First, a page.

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date: 12 December 2017


The Oxford Companion to Food
Helen SaberiHelen Saberi

koumiss or kumiss 

a drink of some, but varying, alcoholic content, prepared by fermenting mare’s milk. Its existence in an only slightly alcoholic form and its value as a ‘food’ combine to justify its inclusion in the present volume.

Koumiss is still a popular drink in C. Asian countries such as Tajikistan, Uzbekistan, Kazakhstan, and in Mongolia, where it is known as ayrag. It probably originated with the Turkic nomadic tribes who wandered throughout the steppes of C. Asia and China in ancient times. It was, and still is, considered to be strengthening and fattening.

Emerson (1908), who explores the subject with characteristic thoroughness, describes as follows how koumiss is made:

Take of mare’s milk, not cow’s, six parts and of warm water, one part, put this into a bag made from the skin of some animal in which there is a little sour cow’s milk or a piece of rennet from the stomach of a calf, colt or lamb. This will induce fermentation and soon a thick scum will rise to the top. When this has ceased gathering, the bag is shaken for some minutes and is then allowed to remain quiescent for several hours, when it is again stirred by a sort of churning motion. It is only necessary to do this three or four times in order to have the beverage complete and perfect.

Marco Polo was one of the early travellers in the Orient who remarked on koumiss. Another was William of Rubruck, a Franciscan friar, who travelled across C. Asia in the 13th century and gave his own description of the making of koumiss, reporting that the churning went on sporadically for about three or four days, which is the length of time favoured by the Kazakh peoples who continue to make kumiss in Russian Turkestan in the 20th century. When William of Rubruck arrived at Karakoram, he was impressed to discover that a far-ranging French goldsmith had built for the Mongol prince, Mangu Khan, a silver fountain with four spouts which dispensed, respectively, koumiss, wine, mead, and rice wine, of which the first was the most honoured.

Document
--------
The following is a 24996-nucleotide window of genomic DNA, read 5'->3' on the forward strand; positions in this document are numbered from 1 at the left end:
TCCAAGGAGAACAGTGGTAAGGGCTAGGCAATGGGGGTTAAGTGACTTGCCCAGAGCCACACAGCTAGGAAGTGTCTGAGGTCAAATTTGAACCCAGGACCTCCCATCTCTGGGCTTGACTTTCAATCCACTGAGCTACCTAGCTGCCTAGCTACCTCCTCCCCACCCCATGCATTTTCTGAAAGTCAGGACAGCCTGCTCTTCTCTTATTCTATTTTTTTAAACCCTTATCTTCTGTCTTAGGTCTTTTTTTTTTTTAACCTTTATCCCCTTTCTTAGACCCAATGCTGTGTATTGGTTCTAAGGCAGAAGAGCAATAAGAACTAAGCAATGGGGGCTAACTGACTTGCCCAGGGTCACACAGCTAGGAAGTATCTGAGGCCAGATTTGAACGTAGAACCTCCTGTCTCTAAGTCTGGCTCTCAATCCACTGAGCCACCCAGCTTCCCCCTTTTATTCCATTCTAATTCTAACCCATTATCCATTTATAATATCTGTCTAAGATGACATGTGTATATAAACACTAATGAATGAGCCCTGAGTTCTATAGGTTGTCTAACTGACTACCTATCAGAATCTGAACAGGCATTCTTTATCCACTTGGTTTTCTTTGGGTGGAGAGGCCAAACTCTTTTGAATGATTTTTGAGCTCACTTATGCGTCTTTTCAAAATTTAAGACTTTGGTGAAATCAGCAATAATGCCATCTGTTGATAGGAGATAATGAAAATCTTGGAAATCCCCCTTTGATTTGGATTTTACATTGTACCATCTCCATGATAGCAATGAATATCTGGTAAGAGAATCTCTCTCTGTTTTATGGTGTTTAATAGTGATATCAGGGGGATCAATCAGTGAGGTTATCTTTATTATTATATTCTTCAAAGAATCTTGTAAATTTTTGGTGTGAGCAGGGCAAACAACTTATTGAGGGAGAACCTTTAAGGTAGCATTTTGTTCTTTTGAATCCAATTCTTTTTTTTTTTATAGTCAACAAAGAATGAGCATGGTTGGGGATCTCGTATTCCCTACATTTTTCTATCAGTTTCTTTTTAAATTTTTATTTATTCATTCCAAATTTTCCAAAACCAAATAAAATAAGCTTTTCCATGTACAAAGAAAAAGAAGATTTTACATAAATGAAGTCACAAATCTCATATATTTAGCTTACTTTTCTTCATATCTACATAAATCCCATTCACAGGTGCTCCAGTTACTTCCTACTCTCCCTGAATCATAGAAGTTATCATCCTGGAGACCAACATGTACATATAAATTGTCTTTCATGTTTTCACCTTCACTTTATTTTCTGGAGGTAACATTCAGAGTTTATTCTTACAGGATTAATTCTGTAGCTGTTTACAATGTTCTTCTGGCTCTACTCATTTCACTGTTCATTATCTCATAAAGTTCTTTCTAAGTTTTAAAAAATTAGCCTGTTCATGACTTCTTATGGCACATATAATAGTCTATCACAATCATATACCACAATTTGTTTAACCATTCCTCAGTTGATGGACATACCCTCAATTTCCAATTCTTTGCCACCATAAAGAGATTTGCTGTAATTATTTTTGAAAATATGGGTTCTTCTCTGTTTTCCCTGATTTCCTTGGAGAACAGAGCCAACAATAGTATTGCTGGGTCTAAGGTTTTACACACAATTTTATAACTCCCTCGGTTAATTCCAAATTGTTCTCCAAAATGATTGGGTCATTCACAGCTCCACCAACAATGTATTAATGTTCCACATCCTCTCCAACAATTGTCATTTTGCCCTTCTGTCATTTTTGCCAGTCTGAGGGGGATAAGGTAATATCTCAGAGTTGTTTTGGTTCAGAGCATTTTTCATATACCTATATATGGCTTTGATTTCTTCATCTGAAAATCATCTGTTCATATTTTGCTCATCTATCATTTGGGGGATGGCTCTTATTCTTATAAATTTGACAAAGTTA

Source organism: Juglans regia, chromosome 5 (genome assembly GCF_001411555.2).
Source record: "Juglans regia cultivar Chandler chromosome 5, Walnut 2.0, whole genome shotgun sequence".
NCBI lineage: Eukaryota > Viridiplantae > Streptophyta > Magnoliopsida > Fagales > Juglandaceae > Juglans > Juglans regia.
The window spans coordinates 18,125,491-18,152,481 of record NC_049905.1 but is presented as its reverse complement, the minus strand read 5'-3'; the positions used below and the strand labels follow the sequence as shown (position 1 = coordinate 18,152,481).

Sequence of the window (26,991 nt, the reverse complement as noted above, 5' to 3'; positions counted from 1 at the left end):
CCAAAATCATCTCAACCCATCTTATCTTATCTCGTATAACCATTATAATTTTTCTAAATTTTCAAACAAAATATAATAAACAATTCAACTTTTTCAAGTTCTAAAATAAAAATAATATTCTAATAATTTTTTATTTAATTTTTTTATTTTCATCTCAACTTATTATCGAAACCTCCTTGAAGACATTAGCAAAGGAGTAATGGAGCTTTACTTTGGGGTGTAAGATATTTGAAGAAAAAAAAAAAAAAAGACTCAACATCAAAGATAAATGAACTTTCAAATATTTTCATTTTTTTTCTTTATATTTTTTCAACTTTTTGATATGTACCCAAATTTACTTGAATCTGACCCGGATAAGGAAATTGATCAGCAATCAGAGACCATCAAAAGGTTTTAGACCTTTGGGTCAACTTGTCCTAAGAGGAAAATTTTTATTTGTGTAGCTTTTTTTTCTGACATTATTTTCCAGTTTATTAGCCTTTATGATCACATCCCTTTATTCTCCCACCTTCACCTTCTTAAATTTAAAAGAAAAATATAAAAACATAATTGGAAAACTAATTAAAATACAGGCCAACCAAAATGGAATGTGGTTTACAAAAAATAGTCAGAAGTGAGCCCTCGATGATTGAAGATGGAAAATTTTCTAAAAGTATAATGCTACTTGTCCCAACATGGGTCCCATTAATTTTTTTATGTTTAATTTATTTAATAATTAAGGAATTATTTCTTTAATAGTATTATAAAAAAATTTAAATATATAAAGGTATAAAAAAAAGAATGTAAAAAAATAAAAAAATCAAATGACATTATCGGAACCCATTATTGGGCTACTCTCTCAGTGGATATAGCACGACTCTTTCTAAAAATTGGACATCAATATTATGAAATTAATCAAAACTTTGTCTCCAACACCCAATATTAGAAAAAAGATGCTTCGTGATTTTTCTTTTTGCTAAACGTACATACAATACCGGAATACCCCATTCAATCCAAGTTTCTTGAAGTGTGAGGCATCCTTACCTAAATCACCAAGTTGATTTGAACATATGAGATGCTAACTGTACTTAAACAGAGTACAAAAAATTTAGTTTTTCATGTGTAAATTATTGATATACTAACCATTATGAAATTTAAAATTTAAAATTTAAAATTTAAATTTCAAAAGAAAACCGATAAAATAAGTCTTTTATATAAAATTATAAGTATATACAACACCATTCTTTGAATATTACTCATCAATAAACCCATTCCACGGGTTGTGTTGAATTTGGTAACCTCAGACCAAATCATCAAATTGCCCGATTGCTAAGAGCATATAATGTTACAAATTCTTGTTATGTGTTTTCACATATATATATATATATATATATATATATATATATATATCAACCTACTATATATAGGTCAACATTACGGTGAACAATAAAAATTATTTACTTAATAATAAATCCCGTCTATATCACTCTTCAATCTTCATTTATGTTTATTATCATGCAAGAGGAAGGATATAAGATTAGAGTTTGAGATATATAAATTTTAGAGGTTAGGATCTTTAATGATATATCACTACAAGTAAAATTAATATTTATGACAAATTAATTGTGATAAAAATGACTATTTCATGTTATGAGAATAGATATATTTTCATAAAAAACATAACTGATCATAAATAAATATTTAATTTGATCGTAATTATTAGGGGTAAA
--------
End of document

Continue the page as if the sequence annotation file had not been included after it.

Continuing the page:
So far as China is concerned, people have tended to think of koumiss as a drink belonging to the north of the country (and Mongolia). Yet Chang (1977), writing of the Sung dynasty (960–1279), points out that ‘it was a well established item in the Sung diet: the emperor had a special office for its production, some restaurants specialised in serving it, and it occurs many times in the lists of banquet foods’.

The range of koumiss, as noted above, also extended westwards from China. Mountstuart Elphinstone (1839) has this to say about koumiss when describing the food of the Uzbeks.

The national beverage is kimmiz, an intoxicating liquor, well known to be prepared from mare’s milk. The milk is put in the afternoon into a skin, such as is used in India for holding water, and is allowed to remain till within two or three hours of day-break, when it is beaten and rolled about till morning at least; but the longer the better. The liquor thus made is of a whitish colour and a sourish taste: it is only to be had in plenty during the two last months of summer, and those who can afford it are generally drunk for the greater part of that period; but kimmiz is not sold, and those only can enjoy it who have mares enough to make it in the house.

Enough mares, in the right condition, were not always and everywhere available. The Kublai Khan had 10,000 pure white horses and mares at his disposal, and the milk of these mares was reserved for the royal family, so there was no shortage of koumiss in his palaces. But he was uniquely fortunate. Elsewhere, people might have to make do with a similar beverage made from sheep’s milk, or from camel’s milk or milk from the dri (see yak). A similar beverage made by Laplanders, called pima, is made from reindeer’s milk.

Helen Saberi

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